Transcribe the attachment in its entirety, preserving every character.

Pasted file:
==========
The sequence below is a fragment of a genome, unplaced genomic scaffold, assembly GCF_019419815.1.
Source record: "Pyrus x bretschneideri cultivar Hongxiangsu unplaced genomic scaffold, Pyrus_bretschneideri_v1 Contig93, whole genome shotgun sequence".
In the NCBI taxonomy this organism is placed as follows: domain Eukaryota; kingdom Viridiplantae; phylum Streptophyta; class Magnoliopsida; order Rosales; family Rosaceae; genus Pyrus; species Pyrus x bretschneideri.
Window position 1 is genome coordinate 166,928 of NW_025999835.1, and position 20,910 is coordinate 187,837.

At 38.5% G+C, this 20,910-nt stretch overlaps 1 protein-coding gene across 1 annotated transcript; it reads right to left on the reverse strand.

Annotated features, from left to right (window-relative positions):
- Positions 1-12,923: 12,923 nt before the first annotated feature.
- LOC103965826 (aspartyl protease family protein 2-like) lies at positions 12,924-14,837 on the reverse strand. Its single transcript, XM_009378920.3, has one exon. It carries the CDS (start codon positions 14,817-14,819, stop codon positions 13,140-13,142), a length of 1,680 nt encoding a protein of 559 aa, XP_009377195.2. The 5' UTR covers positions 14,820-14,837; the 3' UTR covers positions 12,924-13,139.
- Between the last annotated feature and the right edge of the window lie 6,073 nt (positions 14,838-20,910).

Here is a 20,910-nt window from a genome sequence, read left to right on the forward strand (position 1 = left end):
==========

The sequence below is a fragment of a genome, unplaced genomic scaffold, assembly GCF_019419815.1.
Source record: "Pyrus x bretschneideri cultivar Hongxiangsu unplaced genomic scaffold, Pyrus_bretschneideri_v1 Contig93, whole genome shotgun sequence".
In the NCBI taxonomy this organism is placed as follows: domain Eukaryota; kingdom Viridiplantae; phylum Streptophyta; class Magnoliopsida; order Rosales; family Rosaceae; genus Pyrus; species Pyrus x bretschneideri.
Window position 1 is genome coordinate 166,928 of NW_025999835.1, and position 20,910 is coordinate 187,837.

At 38.5% G+C, this 20,910-nt stretch overlaps 1 protein-coding gene across 1 annotated transcript; it reads right to left on the reverse strand.

Annotated features, from left to right (window-relative positions):
- Positions 1-12,923: 12,923 nt before the first annotated feature.
- LOC103965826 (aspartyl protease family protein 2-like) lies at positions 12,924-14,837 on the reverse strand. Its single transcript, XM_009378920.3, has one exon. It carries the CDS (start codon positions 14,817-14,819, stop codon positions 13,140-13,142), a length of 1,680 nt encoding a protein of 559 aa, XP_009377195.2. The 5' UTR covers positions 14,820-14,837; the 3' UTR covers positions 12,924-13,139.
- Between the last annotated feature and the right edge of the window lie 6,073 nt (positions 14,838-20,910).

Here is a 20,910-nt window from a genome sequence, read left to right on the forward strand (position 1 = left end):